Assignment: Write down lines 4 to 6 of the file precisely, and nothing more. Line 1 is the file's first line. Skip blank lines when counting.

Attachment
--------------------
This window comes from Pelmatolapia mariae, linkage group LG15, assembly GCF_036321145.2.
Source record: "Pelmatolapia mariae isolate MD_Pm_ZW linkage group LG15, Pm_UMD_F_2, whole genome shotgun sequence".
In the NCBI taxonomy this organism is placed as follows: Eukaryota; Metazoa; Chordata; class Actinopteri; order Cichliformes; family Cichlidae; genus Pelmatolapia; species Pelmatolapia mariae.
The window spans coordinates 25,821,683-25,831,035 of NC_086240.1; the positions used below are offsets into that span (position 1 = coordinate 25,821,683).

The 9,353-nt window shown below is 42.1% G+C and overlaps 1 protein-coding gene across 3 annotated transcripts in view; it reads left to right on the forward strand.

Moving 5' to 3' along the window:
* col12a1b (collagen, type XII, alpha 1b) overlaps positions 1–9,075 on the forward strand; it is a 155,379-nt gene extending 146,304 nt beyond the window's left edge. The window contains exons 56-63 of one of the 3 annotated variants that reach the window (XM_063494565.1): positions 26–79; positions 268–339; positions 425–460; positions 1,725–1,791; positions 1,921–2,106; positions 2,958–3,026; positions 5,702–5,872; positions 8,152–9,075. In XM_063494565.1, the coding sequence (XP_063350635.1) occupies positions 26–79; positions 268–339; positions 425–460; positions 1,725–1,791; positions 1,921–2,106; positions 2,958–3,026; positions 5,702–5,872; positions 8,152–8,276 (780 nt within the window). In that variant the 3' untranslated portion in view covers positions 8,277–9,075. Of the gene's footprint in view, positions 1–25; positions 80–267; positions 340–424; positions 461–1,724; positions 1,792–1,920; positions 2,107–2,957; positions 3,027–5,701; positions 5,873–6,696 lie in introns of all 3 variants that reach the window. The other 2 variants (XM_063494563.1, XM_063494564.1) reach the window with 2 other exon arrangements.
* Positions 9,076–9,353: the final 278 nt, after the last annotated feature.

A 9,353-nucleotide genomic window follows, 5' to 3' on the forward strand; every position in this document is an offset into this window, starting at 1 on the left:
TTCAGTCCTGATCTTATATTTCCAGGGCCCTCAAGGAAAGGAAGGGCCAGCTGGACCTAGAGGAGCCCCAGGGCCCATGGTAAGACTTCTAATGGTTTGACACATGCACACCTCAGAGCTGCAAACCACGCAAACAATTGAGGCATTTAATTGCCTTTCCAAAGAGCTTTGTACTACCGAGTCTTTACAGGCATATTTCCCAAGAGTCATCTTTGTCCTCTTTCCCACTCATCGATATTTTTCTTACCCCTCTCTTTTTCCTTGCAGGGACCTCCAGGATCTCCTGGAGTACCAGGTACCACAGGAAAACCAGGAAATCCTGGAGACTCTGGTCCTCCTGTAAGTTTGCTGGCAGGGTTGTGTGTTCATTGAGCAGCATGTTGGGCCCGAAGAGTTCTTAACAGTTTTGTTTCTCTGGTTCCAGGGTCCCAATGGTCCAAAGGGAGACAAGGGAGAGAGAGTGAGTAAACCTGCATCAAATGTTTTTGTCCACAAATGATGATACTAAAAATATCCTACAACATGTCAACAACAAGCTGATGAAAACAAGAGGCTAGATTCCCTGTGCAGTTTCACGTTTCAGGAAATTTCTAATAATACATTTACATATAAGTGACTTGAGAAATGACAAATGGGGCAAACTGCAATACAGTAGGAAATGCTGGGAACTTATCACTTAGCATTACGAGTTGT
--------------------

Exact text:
The window spans coordinates 25,821,683-25,831,035 of NC_086240.1; the positions used below are offsets into that span (position 1 = coordinate 25,821,683).

The 9,353-nt window shown below is 42.1% G+C and overlaps 1 protein-coding gene across 3 annotated transcripts in view; it reads left to right on the forward strand.

Moving 5' to 3' along the window: